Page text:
The Boston Globe reports:
Two attorneys representing victims in the burgeoning sex abuse scandal at St. George’s School say that more than 40 people have contacted them with stories ranging from molestation to rape by staff and students at the Episcopalian prep school in Middletown, R.I., most of it in the 1970s and ’80s.
Some of those victims and the attorneys will hold a press conference Tuesday criticizing the school’s own investigation, detailed in a report last month, which identified 26 victims of sexual abuse at the prestigious school. The critics are also expected to call on the school to hire an independent agency or law firm to look into what happened to students on the hilltop campus overlooking the Atlantic Ocean.
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Bishop Knisely has issued a letter to clergy of the Diocese of Rhode Island. An excerpt:
As of this morning, two Episcopal priests and a third person who has worked in Episcopal congregations have been named in the report or ensuing media coverage. One of the priests allegedly committed abuse and the other allegedly failed to report allegations of abuse made against a St. George’s employee as mandated by state law. The third individual is alleged to have committed abuse.
I have been in touch with bishops in whose dioceses the three men reside, and am currently working with other church leaders to make sure that appropriate disciplinary proceedings are initiated in the case of the clergy named.
As has been reported in the media, the Rhode Island State Police are conducting a criminal investigation into episodes discussed in the report. I have been in contact with the State Police and I am following their direction as the investigation is being carried out. I can say little more at this point about the situation, but I want you to be aware that you may have people in your congregations or in the communities you serve whose lives have been touched by the terrible events at St. George’s, and that you may be called upon to respond to them with the utmost pastoral sensitivity.
The Boston Globe reported last month:
An investigation by St. George’s School has found that a total of 23 students were sexually abused by three school employees in the 1970s and ’80s, according to a draft of a report provided to the Globe Wednesday evening. The perpetrators were fired, but the prep school did not report them at the time to child protection services, as mandated by law.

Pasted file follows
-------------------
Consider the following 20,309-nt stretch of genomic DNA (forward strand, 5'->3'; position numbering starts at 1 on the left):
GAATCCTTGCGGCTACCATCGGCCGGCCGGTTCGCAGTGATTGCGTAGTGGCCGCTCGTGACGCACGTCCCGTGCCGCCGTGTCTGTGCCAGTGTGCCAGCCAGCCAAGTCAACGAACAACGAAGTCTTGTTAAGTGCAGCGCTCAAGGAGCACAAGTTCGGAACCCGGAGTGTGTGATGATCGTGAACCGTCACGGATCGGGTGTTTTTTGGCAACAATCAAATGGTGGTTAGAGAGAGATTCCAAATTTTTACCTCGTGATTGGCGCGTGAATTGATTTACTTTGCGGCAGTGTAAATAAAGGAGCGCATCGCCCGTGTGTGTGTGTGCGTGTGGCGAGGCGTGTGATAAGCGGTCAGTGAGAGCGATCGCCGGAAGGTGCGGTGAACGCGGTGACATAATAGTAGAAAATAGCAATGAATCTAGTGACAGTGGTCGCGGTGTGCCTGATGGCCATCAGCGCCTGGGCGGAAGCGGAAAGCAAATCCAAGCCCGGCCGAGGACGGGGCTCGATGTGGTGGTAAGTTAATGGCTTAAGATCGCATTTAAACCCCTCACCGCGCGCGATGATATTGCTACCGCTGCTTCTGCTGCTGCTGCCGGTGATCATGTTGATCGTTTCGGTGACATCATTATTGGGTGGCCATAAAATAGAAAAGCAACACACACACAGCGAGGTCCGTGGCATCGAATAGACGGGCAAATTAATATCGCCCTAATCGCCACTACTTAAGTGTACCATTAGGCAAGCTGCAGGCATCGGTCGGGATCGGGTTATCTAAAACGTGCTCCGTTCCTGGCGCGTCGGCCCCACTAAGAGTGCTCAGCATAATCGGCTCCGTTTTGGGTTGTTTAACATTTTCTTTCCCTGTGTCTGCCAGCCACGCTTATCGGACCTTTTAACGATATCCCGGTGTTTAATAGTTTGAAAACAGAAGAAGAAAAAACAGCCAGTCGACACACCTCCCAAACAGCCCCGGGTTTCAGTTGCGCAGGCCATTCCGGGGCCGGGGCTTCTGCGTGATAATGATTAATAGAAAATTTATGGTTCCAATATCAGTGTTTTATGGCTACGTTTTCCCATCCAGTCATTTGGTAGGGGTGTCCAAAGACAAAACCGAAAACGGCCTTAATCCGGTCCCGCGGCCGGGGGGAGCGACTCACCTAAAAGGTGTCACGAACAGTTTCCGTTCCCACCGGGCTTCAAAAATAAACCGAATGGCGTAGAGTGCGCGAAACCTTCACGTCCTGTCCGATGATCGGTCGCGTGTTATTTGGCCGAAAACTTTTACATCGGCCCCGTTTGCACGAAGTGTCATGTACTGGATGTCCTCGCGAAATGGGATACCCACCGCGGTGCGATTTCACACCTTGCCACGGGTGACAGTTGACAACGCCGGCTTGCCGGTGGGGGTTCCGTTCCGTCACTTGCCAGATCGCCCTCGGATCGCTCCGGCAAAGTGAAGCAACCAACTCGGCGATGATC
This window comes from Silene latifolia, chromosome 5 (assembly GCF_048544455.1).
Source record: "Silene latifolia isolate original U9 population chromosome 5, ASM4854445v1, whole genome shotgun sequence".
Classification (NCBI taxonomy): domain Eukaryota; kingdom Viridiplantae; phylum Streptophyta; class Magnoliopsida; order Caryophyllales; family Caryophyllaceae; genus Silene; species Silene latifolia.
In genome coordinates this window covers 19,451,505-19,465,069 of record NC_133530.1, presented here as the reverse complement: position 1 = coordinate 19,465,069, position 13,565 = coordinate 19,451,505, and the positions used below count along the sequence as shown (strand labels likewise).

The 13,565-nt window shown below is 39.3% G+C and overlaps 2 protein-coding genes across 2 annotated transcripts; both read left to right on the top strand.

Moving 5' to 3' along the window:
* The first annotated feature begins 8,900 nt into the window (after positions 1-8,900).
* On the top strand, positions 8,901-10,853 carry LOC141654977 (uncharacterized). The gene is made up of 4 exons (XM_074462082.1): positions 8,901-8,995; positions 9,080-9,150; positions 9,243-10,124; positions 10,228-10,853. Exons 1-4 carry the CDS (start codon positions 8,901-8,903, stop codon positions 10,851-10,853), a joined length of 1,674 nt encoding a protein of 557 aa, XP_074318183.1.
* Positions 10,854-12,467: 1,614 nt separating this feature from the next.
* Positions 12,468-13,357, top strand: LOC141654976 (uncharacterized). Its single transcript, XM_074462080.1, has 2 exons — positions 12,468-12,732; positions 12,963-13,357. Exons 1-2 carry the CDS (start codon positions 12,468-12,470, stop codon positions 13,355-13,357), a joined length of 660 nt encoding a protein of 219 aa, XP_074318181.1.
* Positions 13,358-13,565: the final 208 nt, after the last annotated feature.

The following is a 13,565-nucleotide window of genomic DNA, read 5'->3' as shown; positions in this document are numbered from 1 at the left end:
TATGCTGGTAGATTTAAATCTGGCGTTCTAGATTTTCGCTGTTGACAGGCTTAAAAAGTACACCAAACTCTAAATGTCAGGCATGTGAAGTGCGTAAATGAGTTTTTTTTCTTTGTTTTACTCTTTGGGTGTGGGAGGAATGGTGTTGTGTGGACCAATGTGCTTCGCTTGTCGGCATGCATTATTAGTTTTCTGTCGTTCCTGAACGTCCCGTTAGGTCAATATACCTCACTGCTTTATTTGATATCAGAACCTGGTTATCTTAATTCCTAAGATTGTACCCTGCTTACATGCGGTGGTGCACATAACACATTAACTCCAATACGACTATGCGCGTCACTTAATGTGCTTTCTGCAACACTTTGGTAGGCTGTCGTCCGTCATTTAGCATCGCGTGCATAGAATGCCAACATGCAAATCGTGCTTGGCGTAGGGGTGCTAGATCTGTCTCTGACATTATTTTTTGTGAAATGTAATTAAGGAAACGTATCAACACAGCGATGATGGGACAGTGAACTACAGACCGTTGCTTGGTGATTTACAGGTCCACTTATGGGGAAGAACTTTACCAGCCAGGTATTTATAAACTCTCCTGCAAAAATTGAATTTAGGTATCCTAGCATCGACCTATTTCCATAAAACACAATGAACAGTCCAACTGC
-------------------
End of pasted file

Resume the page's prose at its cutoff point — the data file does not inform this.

In addition, three other employees during the same period engaged in sexual misconduct with a single student apiece, bringing the total to 26 victims of staff abuse, according to the draft report to alumni, signed by headmaster Eric Peterson and board chair Leslie Heaney.
Attorney Eric MacLeish spoke in advance of a news conference Tuesday at which he and three women who say they were sexually victimized in the 1970s by the school’s former athletic trainer Al Gibbs, are scheduled to release a rebuttal to a Dec. 23, 2015, report by St. George’s School.
A few rebuttal highlights were included in a news release that announced the news conference. Allegations include:
— Past St. George’s administrators “repeatedly broke Rhode Island’s law that requires schools to report credible allegations of sexual abuse of minors”; and that current administrators in 2012 and 2015 “tried to ‘gag’ victims from talking about” abuse by Gibbs. Gibbs is now deceased.
— Two former St. George’s staff members — an assistant chaplain and the choir director — “left the school after they admitted to sexual misconduct with male students. No mandatory abuse report was made by the school. They both went on to work in schools and churches and are still in settings where they are at risk to re-offend.”
…MacLeish said the case “is unique” from other private school sex-abuse cases “in many tragic ways. The first is there is no statute of limitations on rape in Rhode Island at the time these events occurred. That makes criminal prosecution at least [in the case of] four individuals we know of now, possible.”
He said “the scope and magnitude” of is also unique, with more than 40 people stepping forward in the past two weeks who allege they were sexually assaulted at the school. He and co-counsel Carmen Durso have identified “seven [former] staff members and four [former] students who are alleged perpetrators.”
In 2015 another prestigious New England boarding school with Episcopal connections, St. Paul’s School, received wide news coverage involving student sexual predators.